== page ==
I'm really not around them on a daily basis; however I've gotten very good feedback from the administrators in the Santa Rosa and the Grants facilities. The mental health department in Grants has said that meditation classes have really helped these guys become more peaceful and accepting and generally happier. And Father Bryan at Santa Rosa, who sees these men daily, tells me he finds this a marvelous way of going deep, of really "healing the soul."

What about the men themselves? Have they said anything about how this is helping them?

I receive three or four letters a month from them telling me how they use the meditation techniques to feel their anger rise, to watch it, and to feel it in their bodies. They are learning not to be overwhelmed by it and to remain aware that it's only a passing state of mind. They also tell me how the meditation manual has helped them.

Tell me about the meditation manual.

It's a little booklet called Doing Your Time with Peace of Mind. It gives the basic elements of the meditation practice that we teach in the prisons. And though the meditation is based on Buddhist teachings, we exclude any reference to the Buddha or the Pali language. Bo Lozoff recently visited the Dalai Lama in India, who had written a foreword to Lozoff's meditation book for prisoners, We're All Doing Time, many years ago. The Dalai Lama repeatedly asked Bo during the visit, "Now you're not calling it Buddhism, are you? Make sure you don't call it Buddhism." So that's kind of been my authority for teaching the way I do, teaching the heart of the Dharma without getting lost in the particularities of the philosophy.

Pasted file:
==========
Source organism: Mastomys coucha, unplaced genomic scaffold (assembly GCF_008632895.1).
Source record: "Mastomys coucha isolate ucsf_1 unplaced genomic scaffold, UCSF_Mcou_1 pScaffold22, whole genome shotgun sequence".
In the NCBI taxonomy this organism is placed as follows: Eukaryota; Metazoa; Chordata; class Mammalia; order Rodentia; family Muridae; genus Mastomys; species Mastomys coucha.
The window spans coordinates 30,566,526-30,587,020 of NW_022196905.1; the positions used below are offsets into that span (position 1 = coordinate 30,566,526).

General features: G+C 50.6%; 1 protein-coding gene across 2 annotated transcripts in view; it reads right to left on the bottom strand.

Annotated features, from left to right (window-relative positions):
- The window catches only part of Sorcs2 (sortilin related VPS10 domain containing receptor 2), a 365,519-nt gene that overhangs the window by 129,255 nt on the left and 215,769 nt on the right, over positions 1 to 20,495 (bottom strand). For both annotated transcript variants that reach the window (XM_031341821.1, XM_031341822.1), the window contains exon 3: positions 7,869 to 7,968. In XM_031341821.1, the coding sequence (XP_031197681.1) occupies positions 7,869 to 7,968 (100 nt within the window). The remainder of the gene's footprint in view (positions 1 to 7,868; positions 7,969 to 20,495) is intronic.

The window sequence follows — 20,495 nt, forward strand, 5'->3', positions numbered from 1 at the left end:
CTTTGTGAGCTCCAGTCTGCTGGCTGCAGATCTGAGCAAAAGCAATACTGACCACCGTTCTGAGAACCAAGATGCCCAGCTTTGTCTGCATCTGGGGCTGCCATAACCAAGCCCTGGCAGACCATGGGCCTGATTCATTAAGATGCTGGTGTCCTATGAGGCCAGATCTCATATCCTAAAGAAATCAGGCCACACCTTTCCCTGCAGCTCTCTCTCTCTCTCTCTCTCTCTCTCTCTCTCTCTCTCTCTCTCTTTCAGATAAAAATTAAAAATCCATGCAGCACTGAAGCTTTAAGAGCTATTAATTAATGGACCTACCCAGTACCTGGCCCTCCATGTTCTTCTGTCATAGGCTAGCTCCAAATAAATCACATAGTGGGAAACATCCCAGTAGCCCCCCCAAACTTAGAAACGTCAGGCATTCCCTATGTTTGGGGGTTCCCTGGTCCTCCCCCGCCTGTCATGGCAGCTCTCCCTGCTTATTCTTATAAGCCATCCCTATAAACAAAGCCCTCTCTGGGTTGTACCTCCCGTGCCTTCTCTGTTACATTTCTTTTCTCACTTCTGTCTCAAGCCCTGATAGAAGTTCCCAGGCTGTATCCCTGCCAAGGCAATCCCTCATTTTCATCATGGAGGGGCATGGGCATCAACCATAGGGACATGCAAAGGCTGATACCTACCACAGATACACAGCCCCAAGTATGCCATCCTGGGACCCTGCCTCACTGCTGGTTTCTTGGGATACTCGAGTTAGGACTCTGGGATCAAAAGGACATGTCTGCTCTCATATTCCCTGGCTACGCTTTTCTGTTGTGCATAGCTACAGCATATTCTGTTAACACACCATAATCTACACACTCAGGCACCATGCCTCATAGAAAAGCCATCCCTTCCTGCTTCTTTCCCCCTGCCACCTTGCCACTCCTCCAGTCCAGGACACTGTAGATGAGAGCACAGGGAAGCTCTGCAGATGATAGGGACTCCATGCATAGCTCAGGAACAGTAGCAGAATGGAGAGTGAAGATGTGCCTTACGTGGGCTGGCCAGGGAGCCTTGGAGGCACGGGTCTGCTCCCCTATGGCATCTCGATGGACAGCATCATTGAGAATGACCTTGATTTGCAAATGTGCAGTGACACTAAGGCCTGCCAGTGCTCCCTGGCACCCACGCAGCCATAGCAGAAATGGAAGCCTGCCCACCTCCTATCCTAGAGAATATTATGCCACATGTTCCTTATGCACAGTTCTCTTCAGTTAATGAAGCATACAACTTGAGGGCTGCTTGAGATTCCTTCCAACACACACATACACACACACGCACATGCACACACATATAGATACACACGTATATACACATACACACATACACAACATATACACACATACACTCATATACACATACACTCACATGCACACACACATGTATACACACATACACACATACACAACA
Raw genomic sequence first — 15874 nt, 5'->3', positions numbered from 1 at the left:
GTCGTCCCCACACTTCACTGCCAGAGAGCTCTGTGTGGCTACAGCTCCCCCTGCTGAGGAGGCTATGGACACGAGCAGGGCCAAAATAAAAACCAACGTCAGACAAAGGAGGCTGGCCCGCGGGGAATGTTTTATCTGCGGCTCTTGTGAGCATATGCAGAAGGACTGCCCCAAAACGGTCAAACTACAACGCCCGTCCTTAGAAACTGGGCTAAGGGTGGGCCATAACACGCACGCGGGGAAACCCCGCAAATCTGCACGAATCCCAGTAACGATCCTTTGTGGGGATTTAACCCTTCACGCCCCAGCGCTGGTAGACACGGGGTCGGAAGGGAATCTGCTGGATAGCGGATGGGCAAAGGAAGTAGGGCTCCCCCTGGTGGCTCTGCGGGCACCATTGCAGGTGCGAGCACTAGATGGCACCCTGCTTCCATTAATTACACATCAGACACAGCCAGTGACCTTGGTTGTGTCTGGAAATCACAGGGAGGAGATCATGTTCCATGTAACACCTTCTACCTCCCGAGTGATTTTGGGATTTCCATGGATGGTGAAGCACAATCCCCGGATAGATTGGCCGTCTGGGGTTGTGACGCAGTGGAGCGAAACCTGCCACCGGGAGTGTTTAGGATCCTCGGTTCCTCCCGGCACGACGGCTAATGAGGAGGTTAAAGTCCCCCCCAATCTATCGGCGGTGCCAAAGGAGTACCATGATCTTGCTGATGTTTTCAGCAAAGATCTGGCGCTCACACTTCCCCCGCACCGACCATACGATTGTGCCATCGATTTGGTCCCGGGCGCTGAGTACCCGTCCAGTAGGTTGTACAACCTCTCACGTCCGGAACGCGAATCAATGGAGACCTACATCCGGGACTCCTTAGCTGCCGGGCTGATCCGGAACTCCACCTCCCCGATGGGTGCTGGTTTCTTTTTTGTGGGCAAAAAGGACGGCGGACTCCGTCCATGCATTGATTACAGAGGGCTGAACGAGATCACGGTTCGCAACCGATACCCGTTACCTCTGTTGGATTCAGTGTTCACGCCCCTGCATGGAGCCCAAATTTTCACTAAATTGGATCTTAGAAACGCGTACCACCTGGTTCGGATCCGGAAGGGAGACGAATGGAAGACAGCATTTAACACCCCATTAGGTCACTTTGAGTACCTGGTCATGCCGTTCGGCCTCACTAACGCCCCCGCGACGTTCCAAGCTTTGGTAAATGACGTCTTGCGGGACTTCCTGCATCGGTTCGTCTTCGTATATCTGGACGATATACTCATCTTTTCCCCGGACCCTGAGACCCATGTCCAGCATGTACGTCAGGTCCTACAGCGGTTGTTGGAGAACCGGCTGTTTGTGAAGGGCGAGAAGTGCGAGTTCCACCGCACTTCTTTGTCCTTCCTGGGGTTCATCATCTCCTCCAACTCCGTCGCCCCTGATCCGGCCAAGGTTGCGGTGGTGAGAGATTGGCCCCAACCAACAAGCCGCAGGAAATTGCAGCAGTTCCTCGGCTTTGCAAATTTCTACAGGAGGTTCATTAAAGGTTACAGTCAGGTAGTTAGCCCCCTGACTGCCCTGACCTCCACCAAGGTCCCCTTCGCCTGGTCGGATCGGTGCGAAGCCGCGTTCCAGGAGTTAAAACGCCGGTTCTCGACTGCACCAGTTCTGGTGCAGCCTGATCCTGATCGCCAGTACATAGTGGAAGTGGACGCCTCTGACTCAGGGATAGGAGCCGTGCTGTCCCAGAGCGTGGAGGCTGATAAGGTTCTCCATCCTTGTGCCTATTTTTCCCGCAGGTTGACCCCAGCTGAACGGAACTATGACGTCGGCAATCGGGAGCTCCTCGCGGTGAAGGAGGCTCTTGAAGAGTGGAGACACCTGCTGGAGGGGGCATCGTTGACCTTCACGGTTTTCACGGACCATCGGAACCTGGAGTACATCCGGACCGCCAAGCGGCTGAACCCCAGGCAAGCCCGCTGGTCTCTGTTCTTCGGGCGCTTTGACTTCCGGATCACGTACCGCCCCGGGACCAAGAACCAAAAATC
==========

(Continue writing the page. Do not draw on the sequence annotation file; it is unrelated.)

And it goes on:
Do you distribute or sell this book in some way?

It's available free-of-charge to all prisoners and all those who conduct prison meditation groups, and it's been well accepted. We advertised it in a national prison magazine, and I also posted it to the Prison Dharma Network online. We've distributed over 4,000 books around the world, and about 3,000 prisoners have written asking for a copy. The requests just keep coming in. We also just published a Spanish translation. I was surprised to learn that it's also being used successfully to teach meditation to teenagers in juvenile halls.